Safe Internal Meat Cooking Temperatures


  • Admin

    Meat Hacks: Safe Internal Meat Cooking Temperatures

    Learn what internal temperature to cook meat to for a safe meat product with Walton's and Meatgistics. Watch the video, read the guide, and then post your questions or comments below.

    Meat Hacks

    The guidelines to use when cooking meat products comes from Food Safety and Inspection Service (FSIS) and the United States Department of Agriculture (USDA) in what is known as Appendix A or their Safe Minimum Internal Temperature Chart. Appendix A from FSIS gives us a temperature to cook meat to and how long the meat needs to stay at that temperature to kill a certain amount of bacteria. 160 degrees Fahrenheit is what is typically offered as the suggested cooking temp for many meat products because at 160 degrees, lethality of a bacteria like Salmonella is instant. However, you can still safely cook to a temperature of only 140 degrees, but you must maintain that temperature for 12 minutes. There will be a link in the description below to the full chart in Appendix A from FSIS.

    FSIS and the USDA also has a Safe Minimum Internal Temperature Chart, which gives us very simple recommendations for a variety of products. We should cook beef, pork, ham, veal, and lamb that is in steaks, chops, roasts, and other whole muscle cuts to 145 degrees and let rest for 3 minutes. For all ground meats (and things like hamburgers, brats, and hot dogs), you should cook to 160 degrees. Switching gears to poultry, all chicken, turkey, or other birds should be cooked to 165 degrees. A minimum of 165 degrees also applies to reheating and cooking leftovers. If you are cooking eggs, they only need to be cooked to 160 degrees, and finally, fish and shellfish only need to be cooked to a 145 degree temp.

    People do have a tendency to under-cook beef and over-cook pork and chicken, but if you follow the guidelines from FSIS and the USDA, and use a meat thermometer when cooking, you can make sure you are making a safe product and you are doing it consistently every single time!

    FSIS Appendix A

    https://www.fsis.usda.gov/OPPDE/rdad/FRPubs/95-033F/95-033F_Appendix_A.htm

    Safe Minimum Internal Temperature Chart

    https://www.fsis.usda.gov/wps/portal/fsis/topics/food-safety-education/get-answers/food-safety-fact-sheets/safe-food-handling/safe-minimum-internal-temperature-chart/ct_index

    Subscribe to WaltonsTV

    Make sure you subscribe to WaltonsTV and remember to tap the bell next to the subscribed button to get notified about all new videos, plus like and comment on this video, and visit waltonsinc.com and meatgistics.com to find Everything But The Meat!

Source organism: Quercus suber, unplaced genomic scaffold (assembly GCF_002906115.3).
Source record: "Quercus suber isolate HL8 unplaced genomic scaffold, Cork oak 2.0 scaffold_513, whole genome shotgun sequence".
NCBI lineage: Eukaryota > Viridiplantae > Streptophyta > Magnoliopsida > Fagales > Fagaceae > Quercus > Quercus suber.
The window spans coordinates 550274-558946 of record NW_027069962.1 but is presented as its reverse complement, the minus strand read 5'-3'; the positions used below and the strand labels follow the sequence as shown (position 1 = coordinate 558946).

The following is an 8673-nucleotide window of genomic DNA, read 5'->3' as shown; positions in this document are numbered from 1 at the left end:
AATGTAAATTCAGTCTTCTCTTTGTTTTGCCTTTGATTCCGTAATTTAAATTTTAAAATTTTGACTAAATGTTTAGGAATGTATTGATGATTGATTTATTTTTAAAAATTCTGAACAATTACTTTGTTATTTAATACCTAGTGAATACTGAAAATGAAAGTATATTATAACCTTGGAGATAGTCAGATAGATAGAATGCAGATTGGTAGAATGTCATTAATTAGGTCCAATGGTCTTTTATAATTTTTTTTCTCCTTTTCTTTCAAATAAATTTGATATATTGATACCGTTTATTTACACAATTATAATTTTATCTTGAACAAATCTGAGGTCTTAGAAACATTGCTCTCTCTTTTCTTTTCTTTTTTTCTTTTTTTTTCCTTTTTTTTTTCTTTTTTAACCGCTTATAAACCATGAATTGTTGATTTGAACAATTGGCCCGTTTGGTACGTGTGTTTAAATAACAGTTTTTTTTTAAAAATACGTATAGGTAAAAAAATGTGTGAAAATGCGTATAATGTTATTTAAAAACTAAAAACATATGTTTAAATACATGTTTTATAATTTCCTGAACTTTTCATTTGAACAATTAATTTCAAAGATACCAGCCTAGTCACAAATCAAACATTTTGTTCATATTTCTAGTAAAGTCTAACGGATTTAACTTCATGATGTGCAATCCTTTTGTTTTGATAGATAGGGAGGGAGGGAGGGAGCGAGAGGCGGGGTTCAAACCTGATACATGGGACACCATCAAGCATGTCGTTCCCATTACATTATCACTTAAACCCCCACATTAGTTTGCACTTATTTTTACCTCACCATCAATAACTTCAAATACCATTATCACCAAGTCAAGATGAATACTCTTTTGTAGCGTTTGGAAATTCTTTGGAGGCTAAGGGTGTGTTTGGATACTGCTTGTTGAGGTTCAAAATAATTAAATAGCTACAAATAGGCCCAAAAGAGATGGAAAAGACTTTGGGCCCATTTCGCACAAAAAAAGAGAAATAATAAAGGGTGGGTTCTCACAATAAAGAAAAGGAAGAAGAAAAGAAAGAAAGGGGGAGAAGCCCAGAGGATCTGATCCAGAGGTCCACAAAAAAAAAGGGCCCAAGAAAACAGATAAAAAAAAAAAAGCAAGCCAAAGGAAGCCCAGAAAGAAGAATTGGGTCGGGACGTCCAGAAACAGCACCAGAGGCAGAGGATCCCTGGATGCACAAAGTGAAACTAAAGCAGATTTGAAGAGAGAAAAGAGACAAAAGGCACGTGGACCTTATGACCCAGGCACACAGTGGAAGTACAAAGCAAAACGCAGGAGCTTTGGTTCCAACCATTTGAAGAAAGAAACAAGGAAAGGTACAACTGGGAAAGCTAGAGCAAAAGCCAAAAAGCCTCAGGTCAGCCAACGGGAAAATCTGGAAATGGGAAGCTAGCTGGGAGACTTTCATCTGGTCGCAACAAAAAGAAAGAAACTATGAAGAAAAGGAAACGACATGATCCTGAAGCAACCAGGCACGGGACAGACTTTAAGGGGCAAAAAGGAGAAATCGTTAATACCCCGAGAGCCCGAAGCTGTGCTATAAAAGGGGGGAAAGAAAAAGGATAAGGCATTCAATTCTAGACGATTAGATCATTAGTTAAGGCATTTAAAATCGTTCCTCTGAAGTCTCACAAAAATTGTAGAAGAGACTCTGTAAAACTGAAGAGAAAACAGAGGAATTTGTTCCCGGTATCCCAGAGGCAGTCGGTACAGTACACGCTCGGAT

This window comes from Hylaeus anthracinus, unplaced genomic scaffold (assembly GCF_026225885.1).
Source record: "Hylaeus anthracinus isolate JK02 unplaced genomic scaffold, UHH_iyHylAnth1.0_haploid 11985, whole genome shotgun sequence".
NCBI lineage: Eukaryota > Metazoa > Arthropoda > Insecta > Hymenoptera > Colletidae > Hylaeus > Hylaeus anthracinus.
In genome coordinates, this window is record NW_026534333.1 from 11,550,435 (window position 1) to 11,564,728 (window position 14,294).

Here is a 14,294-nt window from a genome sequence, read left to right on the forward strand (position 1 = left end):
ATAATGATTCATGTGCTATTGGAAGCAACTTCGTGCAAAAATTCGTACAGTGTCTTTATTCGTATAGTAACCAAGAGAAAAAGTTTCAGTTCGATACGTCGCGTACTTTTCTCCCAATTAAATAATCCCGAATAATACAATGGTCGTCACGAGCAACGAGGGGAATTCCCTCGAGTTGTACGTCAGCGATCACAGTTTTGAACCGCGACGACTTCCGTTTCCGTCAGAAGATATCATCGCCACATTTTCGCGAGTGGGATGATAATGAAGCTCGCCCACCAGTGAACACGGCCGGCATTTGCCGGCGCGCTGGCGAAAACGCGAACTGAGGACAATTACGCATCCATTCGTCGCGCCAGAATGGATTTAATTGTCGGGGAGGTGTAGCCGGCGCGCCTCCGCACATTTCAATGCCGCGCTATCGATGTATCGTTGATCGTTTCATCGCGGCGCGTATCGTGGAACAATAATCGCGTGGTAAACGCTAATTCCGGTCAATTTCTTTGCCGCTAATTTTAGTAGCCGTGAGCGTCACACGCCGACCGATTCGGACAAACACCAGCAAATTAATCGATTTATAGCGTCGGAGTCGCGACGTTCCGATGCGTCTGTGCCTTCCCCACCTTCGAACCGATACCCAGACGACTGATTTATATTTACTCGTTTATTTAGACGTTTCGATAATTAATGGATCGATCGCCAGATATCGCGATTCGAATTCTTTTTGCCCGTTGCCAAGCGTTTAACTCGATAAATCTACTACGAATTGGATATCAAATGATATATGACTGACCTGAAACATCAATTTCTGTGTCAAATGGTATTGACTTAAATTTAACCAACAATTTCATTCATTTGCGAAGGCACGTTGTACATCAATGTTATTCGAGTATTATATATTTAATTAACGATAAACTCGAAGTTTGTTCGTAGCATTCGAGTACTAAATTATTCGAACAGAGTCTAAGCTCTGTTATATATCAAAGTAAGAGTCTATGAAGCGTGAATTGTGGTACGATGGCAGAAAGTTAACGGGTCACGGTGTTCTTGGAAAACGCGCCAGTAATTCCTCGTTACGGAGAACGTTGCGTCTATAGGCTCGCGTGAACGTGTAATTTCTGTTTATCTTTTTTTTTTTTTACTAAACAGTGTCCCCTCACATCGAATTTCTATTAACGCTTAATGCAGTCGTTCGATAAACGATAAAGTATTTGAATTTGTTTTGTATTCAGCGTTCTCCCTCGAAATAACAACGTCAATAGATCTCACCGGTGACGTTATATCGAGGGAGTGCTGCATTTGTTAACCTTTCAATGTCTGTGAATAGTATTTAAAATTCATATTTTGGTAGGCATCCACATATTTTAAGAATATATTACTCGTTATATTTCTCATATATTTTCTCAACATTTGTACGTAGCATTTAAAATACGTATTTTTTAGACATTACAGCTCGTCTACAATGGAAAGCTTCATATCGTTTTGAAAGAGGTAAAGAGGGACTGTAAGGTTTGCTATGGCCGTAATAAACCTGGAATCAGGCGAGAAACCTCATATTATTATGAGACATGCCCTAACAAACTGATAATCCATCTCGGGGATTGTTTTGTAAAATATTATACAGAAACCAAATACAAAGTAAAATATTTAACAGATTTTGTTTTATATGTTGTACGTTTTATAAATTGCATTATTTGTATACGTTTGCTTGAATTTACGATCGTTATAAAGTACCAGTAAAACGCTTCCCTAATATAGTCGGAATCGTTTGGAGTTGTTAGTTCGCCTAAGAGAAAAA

Subscribe to Meatgistics

    Easily subscribe to any category or topic on the Meatgistics community site by clicking the green “Subscribe” button to get an email each time a new post is made!

    Shop waltonsinc.com for Meat Thermometers

    Subscribe to WaltonsTV on YouTube


    Shop Digital Pen Style Meat Thermometers

    Meat Thermometers

    Shop Waterproof Thermometers

    Waterproof Digital Meat Thermometers



Recent Posts

  • @txbigly
    I’d say 30-45 days still isn’t too long. I wouldn’t go much past 45 though.
    As long as it is still in the original vacuum packaging, and the packaging doesn’t start to expand (gas released from the meat), you should be fine wet aging for quite some time. When you open the package, you should notice pretty quickly if it sat too long and spoiled. The odor will be quite foul and noticeable. So, I’d shoot for the 30-45 day mark, and you should be good with that.

    read more
  • K

    @Joe-Hell ROFLOL 🙂

    read more
  • @Austin I had the three 3 in 1 gig once…once 😒

    read more

Recent Topics


Who's Online [Full List]

10 users active right now (0 members and 10 guests).
Austin, bear99938

Board Statistics

Our members have made a total of 7.0k posts in 1.3k topics.
We currently have 5.3k members registered.
Please welcome our newest member, bear99938.
The most users online at one time was 5081 on Fri May 03 2019.

Community Statistics

12
Online

5.3k
Users

1.3k
Topics

7.0k
Posts

About Meatgistics

Meatgistics is brought to you by Walton's (waltonsinc.com). Meatgistics is a community site, knowledgebase, forum, blog, learning center, and a sharing site. You can find help and ask questions about anything related to meat processing, smoking and grilling meats, plus a whole lot more. Join Austin & Jon from Walton's and sign up for our Meatgistics community today.